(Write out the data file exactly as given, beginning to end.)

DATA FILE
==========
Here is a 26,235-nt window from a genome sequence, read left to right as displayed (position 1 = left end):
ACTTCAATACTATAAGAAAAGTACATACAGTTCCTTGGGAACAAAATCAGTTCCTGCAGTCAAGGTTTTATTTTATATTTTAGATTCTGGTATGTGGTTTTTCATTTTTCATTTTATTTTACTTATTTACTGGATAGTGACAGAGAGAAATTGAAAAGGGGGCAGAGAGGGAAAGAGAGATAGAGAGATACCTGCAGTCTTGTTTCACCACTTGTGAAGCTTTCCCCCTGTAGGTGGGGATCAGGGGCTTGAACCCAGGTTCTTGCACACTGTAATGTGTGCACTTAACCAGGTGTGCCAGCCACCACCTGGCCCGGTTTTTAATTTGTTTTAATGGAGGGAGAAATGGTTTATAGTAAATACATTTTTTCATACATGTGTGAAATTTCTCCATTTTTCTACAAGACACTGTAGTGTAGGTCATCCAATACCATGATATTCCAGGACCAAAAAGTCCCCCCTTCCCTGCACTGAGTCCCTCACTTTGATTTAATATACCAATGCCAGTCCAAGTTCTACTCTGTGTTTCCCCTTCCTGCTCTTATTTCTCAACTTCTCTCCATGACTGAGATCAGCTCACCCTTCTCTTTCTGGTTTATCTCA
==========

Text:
Here is a 26,235-nt window from a genome sequence, read left to right as displayed (position 1 = left end):
ACTTCAATACTATAAGAAAAGTACATACAGTTCCTTGGGAACAAAATCAGTTCCTGCAGTCAAGGTTTTATTTTATATTTTAGATTCTGGTATGTGGTTTTTCATTTTTCATTTTATTTTACTTATTTACTGGATAGTGACAGAGAGAAATTGAAAAGGGGGCAGAGAGGGAAAGAGAGATAGAGAGATACCTGCAGTCTTGTTTCACCACTTGTGAAGCTTTCCCCCTGTAGGTGGGGATCAGGGGCTTGAACCCAGGTTCTTGCACACTGTAATGTGTGCACTTAACCAGGTGTGCCAGCCACCACCTGGCCCGGTTTTTAATTTGTTTTAATGGAGGGAGAAATGGTTTATAGTAAATACATTTTTTCATACATGTGTGAAATTTCTCCATTTTTCTACAAGACACTGTAGTGTAGGTCATCCAATACCATGATATTCCAGGACCAAAAAGTCCCCCCTTCCCTGCACTGAGTCCCTCACTTTGATTTAATATACCAATGCCAGTCCAAGTTCTACTCTGTGTTTCCCCTTCCTGCTCTTATTTCTCAACTTCTCTCCATGACTGAGATCAGCTCACCCTTCTCTTTCTGGTTTATCTCA